Chapter 13 Virus of Bacteria

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Chapter 13 Virus of Bacteria Powered By Docstoc
					   Chapter 13:
Virus of Bacteria
Important Point:
                    “The agents were called filterable viruses… Virus
                     means „poison,‟ a term that once had been
                     applied to all infectious agents. With time, the
What is a Phage?
                     adjective filterable was dropped and only the
                     word virus was retained.”
                    Bacteriophage were originally described as a
                     macroscopic phenomenon that was slightly
                     different from the “poisoning” of a plant or animal.
                    Instead, what was observed was the destruction
                     of a bacterial culture.
                    People weren‟t all that sure what a bacterium
                     was so the destruction was seen more as an
                     “eating” of the culture (by an otherwise unseen
                     agent) rather than a poisoning.
                    The filterable agent in this case was described as
                     an “eater” of bacteria, or “Phage” from Greek:
                     Bacteriophage = “Bacteria Eater.”
                    “The agents were called filterable viruses… Virus
                     means „poison,‟ a term that once had been
                     applied to all infectious agents. With time, the
                               “The word was dropped or
What is a Phage?
                     adjective filterable bacteriophage and only the
                             phage that infect bacteria is both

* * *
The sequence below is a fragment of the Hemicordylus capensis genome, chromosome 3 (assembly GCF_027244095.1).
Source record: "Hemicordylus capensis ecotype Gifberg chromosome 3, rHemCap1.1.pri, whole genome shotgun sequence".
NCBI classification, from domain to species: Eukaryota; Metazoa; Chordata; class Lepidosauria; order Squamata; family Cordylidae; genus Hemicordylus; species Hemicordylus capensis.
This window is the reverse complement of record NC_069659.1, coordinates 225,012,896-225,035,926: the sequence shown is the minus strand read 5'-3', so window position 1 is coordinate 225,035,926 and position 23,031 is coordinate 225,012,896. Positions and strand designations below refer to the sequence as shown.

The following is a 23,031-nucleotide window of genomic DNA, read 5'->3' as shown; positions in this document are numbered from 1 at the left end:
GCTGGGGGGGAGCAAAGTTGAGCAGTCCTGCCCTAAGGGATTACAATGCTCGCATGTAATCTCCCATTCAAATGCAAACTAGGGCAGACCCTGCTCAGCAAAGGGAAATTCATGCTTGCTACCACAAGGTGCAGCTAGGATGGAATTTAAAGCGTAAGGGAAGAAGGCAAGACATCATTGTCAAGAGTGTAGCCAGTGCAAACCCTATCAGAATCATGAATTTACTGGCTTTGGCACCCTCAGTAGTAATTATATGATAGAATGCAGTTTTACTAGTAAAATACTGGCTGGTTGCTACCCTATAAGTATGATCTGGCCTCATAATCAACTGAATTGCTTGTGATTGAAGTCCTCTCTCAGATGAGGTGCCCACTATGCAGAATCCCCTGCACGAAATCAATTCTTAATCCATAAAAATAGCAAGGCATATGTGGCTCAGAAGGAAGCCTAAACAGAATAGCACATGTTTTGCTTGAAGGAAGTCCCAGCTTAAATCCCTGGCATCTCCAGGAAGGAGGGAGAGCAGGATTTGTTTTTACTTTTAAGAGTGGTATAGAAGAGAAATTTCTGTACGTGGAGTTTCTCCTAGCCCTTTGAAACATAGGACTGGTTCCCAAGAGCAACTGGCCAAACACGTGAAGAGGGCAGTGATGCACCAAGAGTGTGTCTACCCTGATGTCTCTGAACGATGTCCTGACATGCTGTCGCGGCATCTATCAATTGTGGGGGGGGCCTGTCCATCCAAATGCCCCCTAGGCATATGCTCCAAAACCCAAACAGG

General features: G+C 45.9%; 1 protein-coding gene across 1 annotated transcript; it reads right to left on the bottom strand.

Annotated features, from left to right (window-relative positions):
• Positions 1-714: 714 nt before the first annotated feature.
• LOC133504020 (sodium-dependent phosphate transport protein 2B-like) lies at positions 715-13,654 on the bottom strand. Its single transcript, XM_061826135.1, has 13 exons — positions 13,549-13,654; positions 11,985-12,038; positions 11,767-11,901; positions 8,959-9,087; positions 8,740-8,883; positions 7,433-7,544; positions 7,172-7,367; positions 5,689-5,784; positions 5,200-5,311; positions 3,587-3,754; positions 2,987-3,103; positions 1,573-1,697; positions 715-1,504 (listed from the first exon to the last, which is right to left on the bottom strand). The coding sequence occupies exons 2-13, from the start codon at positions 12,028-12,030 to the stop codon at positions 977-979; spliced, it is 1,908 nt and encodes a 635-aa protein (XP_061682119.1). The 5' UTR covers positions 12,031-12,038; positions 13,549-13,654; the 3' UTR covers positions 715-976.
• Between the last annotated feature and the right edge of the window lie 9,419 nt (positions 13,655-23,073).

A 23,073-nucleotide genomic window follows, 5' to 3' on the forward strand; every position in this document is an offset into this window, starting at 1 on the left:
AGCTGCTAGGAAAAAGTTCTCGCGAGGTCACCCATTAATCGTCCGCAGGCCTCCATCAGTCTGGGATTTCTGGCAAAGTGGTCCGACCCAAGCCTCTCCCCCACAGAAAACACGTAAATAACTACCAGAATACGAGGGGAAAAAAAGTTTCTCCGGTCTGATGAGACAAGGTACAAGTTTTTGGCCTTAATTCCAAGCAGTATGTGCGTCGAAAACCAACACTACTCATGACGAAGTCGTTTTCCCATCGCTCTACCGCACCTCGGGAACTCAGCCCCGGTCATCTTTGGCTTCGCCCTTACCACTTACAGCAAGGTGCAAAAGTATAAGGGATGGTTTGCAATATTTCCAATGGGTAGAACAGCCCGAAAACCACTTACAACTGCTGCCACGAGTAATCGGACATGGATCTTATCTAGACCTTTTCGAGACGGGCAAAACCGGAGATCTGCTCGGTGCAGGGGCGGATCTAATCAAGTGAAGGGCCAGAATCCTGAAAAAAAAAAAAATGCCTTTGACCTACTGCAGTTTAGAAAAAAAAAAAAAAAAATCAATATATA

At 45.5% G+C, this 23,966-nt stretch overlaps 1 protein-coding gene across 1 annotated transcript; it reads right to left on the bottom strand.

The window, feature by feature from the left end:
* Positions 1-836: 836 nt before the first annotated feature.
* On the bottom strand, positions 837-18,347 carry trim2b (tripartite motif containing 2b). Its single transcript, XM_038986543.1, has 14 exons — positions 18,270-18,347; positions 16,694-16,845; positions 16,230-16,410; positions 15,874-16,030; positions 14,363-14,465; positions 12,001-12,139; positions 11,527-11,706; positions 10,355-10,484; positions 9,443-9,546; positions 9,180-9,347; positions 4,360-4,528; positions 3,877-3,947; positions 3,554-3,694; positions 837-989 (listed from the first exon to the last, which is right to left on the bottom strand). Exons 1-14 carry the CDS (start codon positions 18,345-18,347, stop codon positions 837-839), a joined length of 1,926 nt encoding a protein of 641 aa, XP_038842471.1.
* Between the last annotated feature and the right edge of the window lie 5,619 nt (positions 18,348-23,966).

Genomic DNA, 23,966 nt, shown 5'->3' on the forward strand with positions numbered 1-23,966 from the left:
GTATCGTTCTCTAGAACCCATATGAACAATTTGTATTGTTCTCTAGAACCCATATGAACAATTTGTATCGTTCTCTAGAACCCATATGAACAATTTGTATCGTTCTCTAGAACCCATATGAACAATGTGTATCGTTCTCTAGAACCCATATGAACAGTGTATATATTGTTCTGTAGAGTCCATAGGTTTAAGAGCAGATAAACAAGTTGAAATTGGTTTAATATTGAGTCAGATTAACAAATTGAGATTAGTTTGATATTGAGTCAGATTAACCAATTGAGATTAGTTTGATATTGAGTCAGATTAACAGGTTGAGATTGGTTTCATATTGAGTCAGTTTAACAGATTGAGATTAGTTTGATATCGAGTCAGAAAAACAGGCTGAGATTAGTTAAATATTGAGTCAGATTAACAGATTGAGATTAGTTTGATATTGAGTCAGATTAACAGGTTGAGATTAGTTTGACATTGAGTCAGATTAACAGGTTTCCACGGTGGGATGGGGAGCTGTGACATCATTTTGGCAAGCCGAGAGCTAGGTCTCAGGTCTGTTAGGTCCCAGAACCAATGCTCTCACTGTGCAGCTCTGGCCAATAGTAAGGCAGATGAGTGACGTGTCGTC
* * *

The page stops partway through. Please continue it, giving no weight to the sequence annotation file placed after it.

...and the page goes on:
word virus was retained.”
                            singular and plural when referring
                    Bacteriophage were originally described as a
                              to one type of virus. The word
                     macroscopic phenomenon that was slightly
                              phages is used when different
                     different from the “poisoning” of a plant or animal.
                                 types of phages are being
                    Instead, what was observed was the destruction
                                        referenced.”
                     of a bacterial culture.
                    People weren‟t all that sure what a bacterium
                     was so the destruction was seen more as an
                     “eating” of the culture (by an otherwise unseen
                     agent) rather than a poisoning.
                    The filterable agent in this case was described as
                     an “eater” of bacteria, or “Phage” from Greek:
                     Bacteriophage = “Bacteria Eater.”